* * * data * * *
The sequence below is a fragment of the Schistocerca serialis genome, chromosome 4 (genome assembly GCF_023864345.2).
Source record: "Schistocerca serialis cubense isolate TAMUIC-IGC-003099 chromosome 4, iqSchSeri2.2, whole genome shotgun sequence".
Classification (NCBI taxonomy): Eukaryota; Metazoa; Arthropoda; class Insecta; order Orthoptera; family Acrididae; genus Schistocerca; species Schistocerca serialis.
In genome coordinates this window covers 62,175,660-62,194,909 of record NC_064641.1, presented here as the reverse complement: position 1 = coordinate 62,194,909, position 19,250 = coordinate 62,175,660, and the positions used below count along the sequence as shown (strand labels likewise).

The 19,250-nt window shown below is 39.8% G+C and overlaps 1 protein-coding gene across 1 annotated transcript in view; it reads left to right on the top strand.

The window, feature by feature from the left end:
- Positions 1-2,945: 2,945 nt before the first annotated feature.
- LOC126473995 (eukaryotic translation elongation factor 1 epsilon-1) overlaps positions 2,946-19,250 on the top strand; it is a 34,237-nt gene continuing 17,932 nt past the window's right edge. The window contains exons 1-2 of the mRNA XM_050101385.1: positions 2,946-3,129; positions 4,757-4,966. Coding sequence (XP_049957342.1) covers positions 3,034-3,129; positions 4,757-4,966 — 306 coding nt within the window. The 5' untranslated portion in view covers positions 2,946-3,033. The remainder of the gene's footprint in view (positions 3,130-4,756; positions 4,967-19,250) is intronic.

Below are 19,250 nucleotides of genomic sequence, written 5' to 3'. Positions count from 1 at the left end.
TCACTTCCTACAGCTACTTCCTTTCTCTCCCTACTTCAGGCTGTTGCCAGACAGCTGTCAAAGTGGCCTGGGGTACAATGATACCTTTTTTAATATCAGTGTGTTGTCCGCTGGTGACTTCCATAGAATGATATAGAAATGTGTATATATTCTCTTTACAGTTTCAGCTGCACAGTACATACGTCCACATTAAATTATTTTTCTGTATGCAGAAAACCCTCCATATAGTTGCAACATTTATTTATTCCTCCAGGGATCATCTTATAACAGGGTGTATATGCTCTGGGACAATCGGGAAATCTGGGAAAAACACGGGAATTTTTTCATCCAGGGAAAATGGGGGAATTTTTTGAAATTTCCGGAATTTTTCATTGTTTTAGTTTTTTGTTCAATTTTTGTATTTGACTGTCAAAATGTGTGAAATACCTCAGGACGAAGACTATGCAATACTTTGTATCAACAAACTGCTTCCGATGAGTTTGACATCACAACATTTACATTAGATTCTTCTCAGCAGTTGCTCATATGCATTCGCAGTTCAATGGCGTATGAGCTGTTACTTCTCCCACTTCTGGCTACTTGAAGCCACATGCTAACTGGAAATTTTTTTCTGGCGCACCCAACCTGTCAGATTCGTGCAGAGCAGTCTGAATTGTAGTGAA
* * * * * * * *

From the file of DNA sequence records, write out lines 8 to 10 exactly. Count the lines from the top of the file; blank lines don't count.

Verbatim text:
- LOC126473995 (eukaryotic translation elongation factor 1 epsilon-1) overlaps positions 2,946-19,250 on the top strand; it is a 34,237-nt gene continuing 17,932 nt past the window's right edge. The window contains exons 1-2 of the mRNA XM_050101385.1: positions 2,946-3,129; positions 4,757-4,966. Coding sequence (XP_049957342.1) covers positions 3,034-3,129; positions 4,757-4,966 — 306 coding nt within the window. The 5' untranslated portion in view covers positions 2,946-3,033. The remainder of the gene's footprint in view (positions 3,130-4,756; positions 4,967-19,250) is intronic.

Below are 19,250 nucleotides of genomic sequence, written 5' to 3'. Positions count from 1 at the left end.
TCACTTCCTACAGCTACTTCCTTTCTCTCCCTACTTCAGGCTGTTGCCAGACAGCTGTCAAAGTGGCCTGGGGTACAATGATACCTTTTTTAATATCAGTGTGTTGTCCGCTGGTGACTTCCATAGAATGATATAGAAATGTGTATATATTCTCTTTACAGTTTCAGCTGCACAGTACATACGTCCACATTAAATTATTTTTCTGTATGCAGAAAACCCTCCATATAGTTGCAACATTTATTTATTCCTCCAGGGATCATCTTATAACAGGGTGTATATGCTCTGGGACAATCGGGAAATCTGGGAAAAACACGGGAATTTTTTCATCCAGGGAAAATGGGGGAATTTTTTGAAATTTCCGGAATTTTTCATTGTTTTAGTTTTTTGTTCAATTTTTGTATTTGACTGTCAAAATGTGTGAAATACCTCAGGACGAAGACTATGCAATACTTTGTATCAACAAACTGCTTCCGATGAGTTTGACATCACAACATTTACATTAGATTCTTCTCAGCAGTTGCTCATATGCATTCGCAGTTCAATGGCGTATGAGCTGTTACTTCTCCCACTTCTGGCTACTTGAAGCCACATGCTAACTGGAAATTTTTTTCTGGCGCACCCAACCTGTCAGATTCGTGCAGAGCAGTCTGAATTGTAGTGAA